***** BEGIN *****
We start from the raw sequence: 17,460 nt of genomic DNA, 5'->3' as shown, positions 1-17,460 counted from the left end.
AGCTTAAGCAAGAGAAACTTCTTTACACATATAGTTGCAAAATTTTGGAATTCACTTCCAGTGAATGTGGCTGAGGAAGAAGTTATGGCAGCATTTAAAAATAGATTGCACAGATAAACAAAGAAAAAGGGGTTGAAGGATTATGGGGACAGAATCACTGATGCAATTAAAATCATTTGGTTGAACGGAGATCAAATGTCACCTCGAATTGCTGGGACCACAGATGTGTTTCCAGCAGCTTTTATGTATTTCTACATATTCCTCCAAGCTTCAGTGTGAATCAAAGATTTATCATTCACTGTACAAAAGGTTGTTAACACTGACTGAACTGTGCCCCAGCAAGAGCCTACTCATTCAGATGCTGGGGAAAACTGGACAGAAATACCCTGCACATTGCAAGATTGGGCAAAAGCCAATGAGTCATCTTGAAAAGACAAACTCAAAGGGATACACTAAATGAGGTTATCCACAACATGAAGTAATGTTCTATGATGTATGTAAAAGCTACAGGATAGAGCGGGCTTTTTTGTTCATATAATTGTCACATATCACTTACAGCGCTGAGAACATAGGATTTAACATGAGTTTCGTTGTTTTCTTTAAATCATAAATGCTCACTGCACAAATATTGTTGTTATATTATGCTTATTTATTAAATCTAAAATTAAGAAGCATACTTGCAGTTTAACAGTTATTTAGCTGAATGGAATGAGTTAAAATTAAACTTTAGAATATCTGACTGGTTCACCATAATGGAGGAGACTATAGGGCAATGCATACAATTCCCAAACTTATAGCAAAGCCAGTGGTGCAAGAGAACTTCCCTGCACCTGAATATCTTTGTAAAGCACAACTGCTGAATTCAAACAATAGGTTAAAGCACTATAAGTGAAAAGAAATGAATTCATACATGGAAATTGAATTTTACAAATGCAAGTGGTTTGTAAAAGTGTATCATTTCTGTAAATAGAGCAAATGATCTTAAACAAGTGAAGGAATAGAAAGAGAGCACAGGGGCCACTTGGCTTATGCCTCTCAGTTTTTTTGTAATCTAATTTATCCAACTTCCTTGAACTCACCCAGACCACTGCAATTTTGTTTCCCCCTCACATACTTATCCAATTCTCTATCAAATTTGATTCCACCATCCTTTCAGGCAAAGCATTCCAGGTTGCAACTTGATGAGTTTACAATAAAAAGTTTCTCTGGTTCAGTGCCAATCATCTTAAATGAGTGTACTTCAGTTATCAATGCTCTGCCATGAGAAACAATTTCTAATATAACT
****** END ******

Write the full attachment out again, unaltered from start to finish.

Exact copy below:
We start from the raw sequence: 17,460 nt of genomic DNA, 5'->3' as shown, positions 1-17,460 counted from the left end.
AGCTTAAGCAAGAGAAACTTCTTTACACATATAGTTGCAAAATTTTGGAATTCACTTCCAGTGAATGTGGCTGAGGAAGAAGTTATGGCAGCATTTAAAAATAGATTGCACAGATAAACAAAGAAAAAGGGGTTGAAGGATTATGGGGACAGAATCACTGATGCAATTAAAATCATTTGGTTGAACGGAGATCAAATGTCACCTCGAATTGCTGGGACCACAGATGTGTTTCCAGCAGCTTTTATGTATTTCTACATATTCCTCCAAGCTTCAGTGTGAATCAAAGATTTATCATTCACTGTACAAAAGGTTGTTAACACTGACTGAACTGTGCCCCAGCAAGAGCCTACTCATTCAGATGCTGGGGAAAACTGGACAGAAATACCCTGCACATTGCAAGATTGGGCAAAAGCCAATGAGTCATCTTGAAAAGACAAACTCAAAGGGATACACTAAATGAGGTTATCCACAACATGAAGTAATGTTCTATGATGTATGTAAAAGCTACAGGATAGAGCGGGCTTTTTTGTTCATATAATTGTCACATATCACTTACAGCGCTGAGAACATAGGATTTAACATGAGTTTCGTTGTTTTCTTTAAATCATAAATGCTCACTGCACAAATATTGTTGTTATATTATGCTTATTTATTAAATCTAAAATTAAGAAGCATACTTGCAGTTTAACAGTTATTTAGCTGAATGGAATGAGTTAAAATTAAACTTTAGAATATCTGACTGGTTCACCATAATGGAGGAGACTATAGGGCAATGCATACAATTCCCAAACTTATAGCAAAGCCAGTGGTGCAAGAGAACTTCCCTGCACCTGAATATCTTTGTAAAGCACAACTGCTGAATTCAAACAATAGGTTAAAGCACTATAAGTGAAAAGAAATGAATTCATACATGGAAATTGAATTTTACAAATGCAAGTGGTTTGTAAAAGTGTATCATTTCTGTAAATAGAGCAAATGATCTTAAACAAGTGAAGGAATAGAAAGAGAGCACAGGGGCCACTTGGCTTATGCCTCTCAGTTTTTTTGTAATCTAATTTATCCAACTTCCTTGAACTCACCCAGACCACTGCAATTTTGTTTCCCCCTCACATACTTATCCAATTCTCTATCAAATTTGATTCCACCATCCTTTCAGGCAAAGCATTCCAGGTTGCAACTTGATGAGTTTACAATAAAAAGTTTCTCTGGTTCAGTGCCAATCATCTTAAATGAGTGTACTTCAGTTATCAATGCTCTGCCATGAGAAACAATTTCTAATATAACT